Apr 29, 2021 - 6 minutes read time
Identity leads to action. A company with a strong identity, when backed by the ability to deliver, tends to win. Few identities are clearer and more specific than that of Amazon. “Start with customers, and work backwards,” intoned Jeff Bezos. “Listen to customers, but don’t just listen to customers—also invent on their behalf.”
The results bear this out. Amazon is reporting its quarterly results on Thursday, and it is expected to report a 39% increase in revenue to more than $100 billion for the first quarter. It would be the second quarter in a row that Amazon raked in record high revenues. And that would be Bezos’s crowning achievement as the CEO. His lieutenant, Andy Jassy, will take over starting this summer.
The choice was unusual but could prove wise. Jassy isn’t steeped in Amazon’s retail operations, which has always accounted for the lion’s share of the company’s sales. Jassy instead had created Amazon Web Services (AWS), a cloud computing division and a business-to-business operation, unlike Amazon.com. He then grew it into the largest cloud provider in the world. Today, AWS powers everything from Netflix and Spotify and Airbnb to the Central Intelligence Agency and the Democratic National Committee.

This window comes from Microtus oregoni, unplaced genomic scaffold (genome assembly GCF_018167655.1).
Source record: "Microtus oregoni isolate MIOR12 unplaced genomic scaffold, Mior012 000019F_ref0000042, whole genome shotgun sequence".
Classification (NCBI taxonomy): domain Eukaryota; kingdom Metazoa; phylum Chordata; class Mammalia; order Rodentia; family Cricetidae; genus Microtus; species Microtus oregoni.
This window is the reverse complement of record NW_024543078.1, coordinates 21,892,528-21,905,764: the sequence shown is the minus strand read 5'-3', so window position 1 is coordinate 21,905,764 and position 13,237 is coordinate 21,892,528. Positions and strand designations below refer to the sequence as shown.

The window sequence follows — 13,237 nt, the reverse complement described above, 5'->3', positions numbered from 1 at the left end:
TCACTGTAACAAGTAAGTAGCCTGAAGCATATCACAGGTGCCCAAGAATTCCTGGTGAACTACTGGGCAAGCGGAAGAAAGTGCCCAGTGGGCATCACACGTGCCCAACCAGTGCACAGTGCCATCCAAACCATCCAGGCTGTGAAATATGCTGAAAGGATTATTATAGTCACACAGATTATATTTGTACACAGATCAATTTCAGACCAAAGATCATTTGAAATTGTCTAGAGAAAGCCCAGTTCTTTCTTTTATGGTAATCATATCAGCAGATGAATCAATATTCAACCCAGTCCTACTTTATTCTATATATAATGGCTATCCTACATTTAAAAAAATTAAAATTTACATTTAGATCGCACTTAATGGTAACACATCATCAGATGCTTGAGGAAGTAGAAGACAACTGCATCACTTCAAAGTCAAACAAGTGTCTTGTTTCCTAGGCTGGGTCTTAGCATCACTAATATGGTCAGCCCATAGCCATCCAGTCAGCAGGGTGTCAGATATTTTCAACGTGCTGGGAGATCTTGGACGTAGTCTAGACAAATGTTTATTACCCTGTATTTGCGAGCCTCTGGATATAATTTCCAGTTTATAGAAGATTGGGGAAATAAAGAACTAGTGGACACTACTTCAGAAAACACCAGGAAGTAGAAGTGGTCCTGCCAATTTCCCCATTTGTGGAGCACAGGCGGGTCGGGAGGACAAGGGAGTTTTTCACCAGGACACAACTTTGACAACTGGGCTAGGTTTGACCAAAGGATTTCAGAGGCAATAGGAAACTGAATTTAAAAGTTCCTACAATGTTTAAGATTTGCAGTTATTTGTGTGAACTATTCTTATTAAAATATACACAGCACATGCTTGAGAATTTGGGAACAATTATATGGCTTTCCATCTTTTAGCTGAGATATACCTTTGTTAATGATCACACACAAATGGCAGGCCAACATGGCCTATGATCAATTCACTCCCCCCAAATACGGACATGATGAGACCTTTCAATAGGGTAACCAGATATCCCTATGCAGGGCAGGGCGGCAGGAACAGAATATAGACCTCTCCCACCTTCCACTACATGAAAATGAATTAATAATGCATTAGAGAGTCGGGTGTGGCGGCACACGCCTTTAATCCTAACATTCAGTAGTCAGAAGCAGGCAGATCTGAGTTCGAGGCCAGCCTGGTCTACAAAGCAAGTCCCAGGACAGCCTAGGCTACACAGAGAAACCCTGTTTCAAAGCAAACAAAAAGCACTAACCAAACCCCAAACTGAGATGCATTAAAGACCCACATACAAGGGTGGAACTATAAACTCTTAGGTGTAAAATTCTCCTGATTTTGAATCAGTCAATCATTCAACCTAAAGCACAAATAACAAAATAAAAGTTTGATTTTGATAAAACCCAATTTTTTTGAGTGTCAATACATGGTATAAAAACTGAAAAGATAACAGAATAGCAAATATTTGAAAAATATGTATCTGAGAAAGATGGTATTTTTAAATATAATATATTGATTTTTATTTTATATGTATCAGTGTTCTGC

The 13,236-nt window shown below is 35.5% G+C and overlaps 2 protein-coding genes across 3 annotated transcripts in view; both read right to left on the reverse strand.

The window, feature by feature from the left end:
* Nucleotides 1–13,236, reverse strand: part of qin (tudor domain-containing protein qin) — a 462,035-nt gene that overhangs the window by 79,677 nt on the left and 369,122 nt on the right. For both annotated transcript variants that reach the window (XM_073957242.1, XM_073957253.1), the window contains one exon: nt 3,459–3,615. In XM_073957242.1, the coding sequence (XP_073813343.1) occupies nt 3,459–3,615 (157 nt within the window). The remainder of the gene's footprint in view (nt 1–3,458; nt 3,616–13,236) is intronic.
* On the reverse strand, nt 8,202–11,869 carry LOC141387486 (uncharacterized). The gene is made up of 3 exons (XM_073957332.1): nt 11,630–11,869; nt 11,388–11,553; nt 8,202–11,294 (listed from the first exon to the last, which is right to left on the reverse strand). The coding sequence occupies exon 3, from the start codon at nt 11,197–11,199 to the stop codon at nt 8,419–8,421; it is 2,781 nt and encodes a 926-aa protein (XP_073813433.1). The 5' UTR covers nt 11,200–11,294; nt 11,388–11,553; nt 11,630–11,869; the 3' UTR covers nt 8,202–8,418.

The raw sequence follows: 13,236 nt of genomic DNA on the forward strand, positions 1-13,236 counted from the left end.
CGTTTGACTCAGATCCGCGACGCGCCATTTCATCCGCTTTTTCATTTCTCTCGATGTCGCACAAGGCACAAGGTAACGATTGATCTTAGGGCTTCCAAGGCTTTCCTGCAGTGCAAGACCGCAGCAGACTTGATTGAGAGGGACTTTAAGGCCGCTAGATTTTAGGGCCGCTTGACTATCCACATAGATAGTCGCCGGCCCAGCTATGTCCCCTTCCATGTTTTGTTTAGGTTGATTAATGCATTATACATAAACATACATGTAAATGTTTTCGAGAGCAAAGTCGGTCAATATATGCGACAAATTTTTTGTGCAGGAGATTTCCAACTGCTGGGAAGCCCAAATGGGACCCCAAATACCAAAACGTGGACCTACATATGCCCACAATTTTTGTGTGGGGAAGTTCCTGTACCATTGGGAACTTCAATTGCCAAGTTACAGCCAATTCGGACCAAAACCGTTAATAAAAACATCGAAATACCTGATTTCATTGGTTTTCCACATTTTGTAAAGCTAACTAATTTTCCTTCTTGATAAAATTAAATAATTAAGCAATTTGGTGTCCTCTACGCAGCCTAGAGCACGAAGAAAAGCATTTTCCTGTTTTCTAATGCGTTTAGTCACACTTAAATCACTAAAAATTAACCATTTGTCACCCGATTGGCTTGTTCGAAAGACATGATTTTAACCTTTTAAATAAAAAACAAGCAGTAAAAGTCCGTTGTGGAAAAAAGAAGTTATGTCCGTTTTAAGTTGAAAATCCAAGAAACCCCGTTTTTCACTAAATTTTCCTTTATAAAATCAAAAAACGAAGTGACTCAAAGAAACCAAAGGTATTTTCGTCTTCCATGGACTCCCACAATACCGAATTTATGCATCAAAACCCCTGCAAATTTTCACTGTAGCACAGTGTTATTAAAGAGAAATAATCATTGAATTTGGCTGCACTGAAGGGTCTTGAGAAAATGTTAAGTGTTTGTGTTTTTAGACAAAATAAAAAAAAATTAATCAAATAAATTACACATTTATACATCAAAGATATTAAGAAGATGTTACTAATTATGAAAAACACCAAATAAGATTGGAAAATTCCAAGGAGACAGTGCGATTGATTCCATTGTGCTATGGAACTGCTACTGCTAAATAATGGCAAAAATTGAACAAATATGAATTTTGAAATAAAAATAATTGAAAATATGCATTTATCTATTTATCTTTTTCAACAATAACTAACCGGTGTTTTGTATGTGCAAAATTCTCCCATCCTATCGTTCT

This is the result of the unconventional path of Jassy’s career. Jassy joined Amazon straight out of Harvard Business School in 1997 and never left. Yet he was never stuck with the mainstream business. He was on the fringe running AWS. In other words, he has been an “inside outsider.”
Amazon Needs an Identity Update
A body of knowledge from Harvard Business School has demonstrated company performance is significantly better when insiders become CEO. And inside outsiders produce the best results. They are people from the inside the company who somehow have maintained enough detachment from traditions and ideology, according to Professor Joe Bower. He writes that a successful CEO from inside needs to look at the corporate inheritance as if they are an outsider who has just bought the company.